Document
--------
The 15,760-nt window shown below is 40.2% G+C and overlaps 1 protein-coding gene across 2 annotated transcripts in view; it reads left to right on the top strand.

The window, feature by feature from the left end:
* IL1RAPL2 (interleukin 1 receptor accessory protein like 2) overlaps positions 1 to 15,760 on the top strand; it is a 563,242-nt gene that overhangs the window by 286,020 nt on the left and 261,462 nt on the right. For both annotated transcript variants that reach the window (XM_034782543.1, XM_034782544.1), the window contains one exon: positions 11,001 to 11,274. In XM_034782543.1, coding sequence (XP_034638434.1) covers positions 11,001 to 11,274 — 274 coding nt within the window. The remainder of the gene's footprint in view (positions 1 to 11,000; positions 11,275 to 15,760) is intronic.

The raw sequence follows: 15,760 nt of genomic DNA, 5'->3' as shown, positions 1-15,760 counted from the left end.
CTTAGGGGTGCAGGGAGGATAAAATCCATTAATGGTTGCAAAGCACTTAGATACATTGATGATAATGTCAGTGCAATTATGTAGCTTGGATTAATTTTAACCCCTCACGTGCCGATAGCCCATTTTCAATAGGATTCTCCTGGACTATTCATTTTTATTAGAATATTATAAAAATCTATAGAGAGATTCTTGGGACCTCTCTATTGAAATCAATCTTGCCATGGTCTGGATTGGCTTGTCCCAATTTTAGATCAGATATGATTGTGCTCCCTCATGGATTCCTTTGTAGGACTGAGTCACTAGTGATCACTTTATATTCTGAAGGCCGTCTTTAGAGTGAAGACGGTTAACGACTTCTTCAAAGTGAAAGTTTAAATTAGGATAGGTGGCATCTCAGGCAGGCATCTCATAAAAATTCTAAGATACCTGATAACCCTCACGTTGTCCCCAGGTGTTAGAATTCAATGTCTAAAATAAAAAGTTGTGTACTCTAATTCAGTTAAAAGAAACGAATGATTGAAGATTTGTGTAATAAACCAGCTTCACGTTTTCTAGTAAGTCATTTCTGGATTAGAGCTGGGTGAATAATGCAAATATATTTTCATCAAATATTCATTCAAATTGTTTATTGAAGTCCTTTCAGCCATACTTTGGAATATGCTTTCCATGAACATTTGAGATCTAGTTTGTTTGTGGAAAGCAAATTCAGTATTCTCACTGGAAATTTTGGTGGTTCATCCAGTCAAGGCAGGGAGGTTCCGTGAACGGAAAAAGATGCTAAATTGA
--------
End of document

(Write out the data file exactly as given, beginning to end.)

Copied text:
The 15,760-nt window shown below is 40.2% G+C and overlaps 1 protein-coding gene across 2 annotated transcripts in view; it reads left to right on the top strand.

The window, feature by feature from the left end:
* IL1RAPL2 (interleukin 1 receptor accessory protein like 2) overlaps positions 1 to 15,760 on the top strand; it is a 563,242-nt gene that overhangs the window by 286,020 nt on the left and 261,462 nt on the right. For both annotated transcript variants that reach the window (XM_034782543.1, XM_034782544.1), the window contains one exon: positions 11,001 to 11,274. In XM_034782543.1, coding sequence (XP_034638434.1) covers positions 11,001 to 11,274 — 274 coding nt within the window. The remainder of the gene's footprint in view (positions 1 to 11,000; positions 11,275 to 15,760) is intronic.

The raw sequence follows: 15,760 nt of genomic DNA, 5'->3' as shown, positions 1-15,760 counted from the left end.
CTTAGGGGTGCAGGGAGGATAAAATCCATTAATGGTTGCAAAGCACTTAGATACATTGATGATAATGTCAGTGCAATTATGTAGCTTGGATTAATTTTAACCCCTCACGTGCCGATAGCCCATTTTCAATAGGATTCTCCTGGACTATTCATTTTTATTAGAATATTATAAAAATCTATAGAGAGATTCTTGGGACCTCTCTATTGAAATCAATCTTGCCATGGTCTGGATTGGCTTGTCCCAATTTTAGATCAGATATGATTGTGCTCCCTCATGGATTCCTTTGTAGGACTGAGTCACTAGTGATCACTTTATATTCTGAAGGCCGTCTTTAGAGTGAAGACGGTTAACGACTTCTTCAAAGTGAAAGTTTAAATTAGGATAGGTGGCATCTCAGGCAGGCATCTCATAAAAATTCTAAGATACCTGATAACCCTCACGTTGTCCCCAGGTGTTAGAATTCAATGTCTAAAATAAAAAGTTGTGTACTCTAATTCAGTTAAAAGAAACGAATGATTGAAGATTTGTGTAATAAACCAGCTTCACGTTTTCTAGTAAGTCATTTCTGGATTAGAGCTGGGTGAATAATGCAAATATATTTTCATCAAATATTCATTCAAATTGTTTATTGAAGTCCTTTCAGCCATACTTTGGAATATGCTTTCCATGAACATTTGAGATCTAGTTTGTTTGTGGAAAGCAAATTCAGTATTCTCACTGGAAATTTTGGTGGTTCATCCAGTCAAGGCAGGGAGGTTCCGTGAACGGAAAAAGATGCTAAATTGA